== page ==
If the edges of the tortilla seem cracked and jagged, the dough needs a bit more water. Once you have a tortilla with smoother edges, you are set. (Alternatively, you can place a ball of dough between two plastic pieces and roll the tortillas out with a rolling pin).
Open the press, take the top plastic off, lift the bottom plastic with the tortilla in one hand and peel the tortilla from the plastic with the other hand. I peel it with my right hand, as I am right handed. Lay it on the griddle, skillet or comal softly, but swiftly.
Once the tortilla is on the hot surface, don’t touch it for the next 30 seconds! Even if it didn’t lay completely straight, resist the temptation to fiddle with it. Let it cook until it can be flipped without sticking to the comal, just like pancakes, or until a spatula can easily lift it. Another sign that it is ready to be flipped, is it becomes opaque on the side that it was cooking on.
Turn over, and cook for a minute, until opaque and starting to get brown freckles on the side that is now on the hot surface. If it is opaque but it has white-ish areas, you need to leave it a bit longer until it becomes freckled with brown spots.
Turn over once more, and now after 10 to 15 seconds, the tortilla should puff up like pita bread, if not all over tortilla, at least in an area of it. If it is not puffing, gently tease it by poking with your finger softly in an area of the tortilla around the center. Once it puffs, let the tortilla cook for another 15 to 20 seconds, so that it cooks internally in the puffed up area. That is the difference between ok tortillas, and to die for, malleable, fully cooked, soft tortillas.
Transfer each cooked tortilla to a clean kitchen towel or a cloth-lined tortillero.
If eaten that same day, tortillas may be kept wrapped in a clean kitchen towel or cloth. If not, wrap in a kitchen towel, place inside a closed plastic bag, and store in the refrigerator. They will keep for up to 3 days, afterwards they will turn too hard. Reheat on hot comal for 30 seconds or so on each side before eating. They can also be frozen and kept for months.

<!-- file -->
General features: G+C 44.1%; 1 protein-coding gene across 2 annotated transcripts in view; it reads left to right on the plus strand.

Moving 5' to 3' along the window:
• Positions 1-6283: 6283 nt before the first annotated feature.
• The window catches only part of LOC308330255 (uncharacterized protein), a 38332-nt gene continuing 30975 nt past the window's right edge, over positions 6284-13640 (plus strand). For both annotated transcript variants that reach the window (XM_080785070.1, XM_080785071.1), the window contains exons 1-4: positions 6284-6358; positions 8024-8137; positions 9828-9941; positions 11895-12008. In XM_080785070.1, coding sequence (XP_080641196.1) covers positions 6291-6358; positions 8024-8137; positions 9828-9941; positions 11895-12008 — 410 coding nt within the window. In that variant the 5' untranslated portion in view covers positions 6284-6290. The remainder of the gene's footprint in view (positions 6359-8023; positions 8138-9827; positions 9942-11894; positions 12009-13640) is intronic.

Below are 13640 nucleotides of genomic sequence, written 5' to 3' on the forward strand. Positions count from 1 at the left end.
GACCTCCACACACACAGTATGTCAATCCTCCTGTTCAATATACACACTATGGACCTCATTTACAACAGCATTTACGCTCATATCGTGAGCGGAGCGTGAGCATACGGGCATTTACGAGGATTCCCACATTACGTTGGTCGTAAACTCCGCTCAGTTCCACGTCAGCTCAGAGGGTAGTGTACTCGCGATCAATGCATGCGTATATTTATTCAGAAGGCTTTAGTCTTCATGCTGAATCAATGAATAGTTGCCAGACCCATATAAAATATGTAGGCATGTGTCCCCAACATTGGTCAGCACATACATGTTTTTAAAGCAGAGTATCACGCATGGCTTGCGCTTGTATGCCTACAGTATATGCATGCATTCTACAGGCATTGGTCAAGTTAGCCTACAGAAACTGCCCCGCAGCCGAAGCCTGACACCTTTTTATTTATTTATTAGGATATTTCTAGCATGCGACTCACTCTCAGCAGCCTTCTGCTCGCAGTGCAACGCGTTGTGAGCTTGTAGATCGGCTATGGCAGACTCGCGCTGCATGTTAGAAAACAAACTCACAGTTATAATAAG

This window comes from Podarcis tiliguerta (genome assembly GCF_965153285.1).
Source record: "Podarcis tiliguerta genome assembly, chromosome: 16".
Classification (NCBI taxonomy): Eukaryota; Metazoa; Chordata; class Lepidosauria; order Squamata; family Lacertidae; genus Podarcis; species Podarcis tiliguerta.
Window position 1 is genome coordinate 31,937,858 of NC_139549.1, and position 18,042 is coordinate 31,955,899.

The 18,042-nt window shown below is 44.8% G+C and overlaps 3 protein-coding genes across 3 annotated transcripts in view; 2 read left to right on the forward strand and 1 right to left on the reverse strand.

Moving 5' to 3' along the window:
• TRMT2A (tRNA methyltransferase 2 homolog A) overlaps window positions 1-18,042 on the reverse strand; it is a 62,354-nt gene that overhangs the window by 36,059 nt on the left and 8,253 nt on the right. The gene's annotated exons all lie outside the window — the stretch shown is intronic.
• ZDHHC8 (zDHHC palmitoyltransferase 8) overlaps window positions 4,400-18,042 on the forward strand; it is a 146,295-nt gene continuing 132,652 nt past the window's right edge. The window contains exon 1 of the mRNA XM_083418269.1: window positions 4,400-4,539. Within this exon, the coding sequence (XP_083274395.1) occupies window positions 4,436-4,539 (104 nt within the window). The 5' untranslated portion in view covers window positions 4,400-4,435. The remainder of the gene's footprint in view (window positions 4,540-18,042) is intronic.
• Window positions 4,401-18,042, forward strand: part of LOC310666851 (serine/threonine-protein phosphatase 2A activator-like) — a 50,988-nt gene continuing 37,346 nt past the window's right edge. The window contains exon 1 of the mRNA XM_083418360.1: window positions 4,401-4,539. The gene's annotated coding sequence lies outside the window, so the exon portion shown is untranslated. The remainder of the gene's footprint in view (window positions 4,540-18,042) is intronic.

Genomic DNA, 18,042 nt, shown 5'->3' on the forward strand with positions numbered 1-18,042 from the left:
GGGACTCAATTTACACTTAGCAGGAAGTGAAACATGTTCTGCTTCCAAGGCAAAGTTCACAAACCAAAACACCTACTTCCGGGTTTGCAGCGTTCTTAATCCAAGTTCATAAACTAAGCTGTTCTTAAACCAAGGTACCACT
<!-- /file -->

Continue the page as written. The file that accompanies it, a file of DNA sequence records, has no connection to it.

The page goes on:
© 2010-2015 MEXICAN TABLE, LLC. ALL RIGHTS RESERVED
There are so many ways that you can have and enjoy tortillas de harina at home. You can make them the traditional way, the fast-track-modern way (if you have an electric tortilla maker such as the REVEL…), or buy them ready made at the store. Different from corn tortillas, which rule Mexico’s south and are made with a base of nixtamalized corn, flour tortillas rule Mexico’s north and are wheat flour based. The latter also have an element of fat (either lard, vegetable shortening or oil) and are milder, sweeter and softer.
Sometimes both kinds of tortillas, flour and corn, work interchangeably for a dish, say cheese quesadillas or chicken tacos, and may depend on the preference of the eater. However, beware, there are other times when either the flour or corn tortilla should be the prime choice. Take Chilorio, it needs to be tucked in a flour tortilla. Yet any kind of enchiladas, enfrijoladas, or casserole must, REALLY MUST, be made with corn tortillas because they withhold the sauce much better than wheat flour ones, and sweetness may be uncalled for.
Continue reading Tortillas: Make Flour Tortillas at Home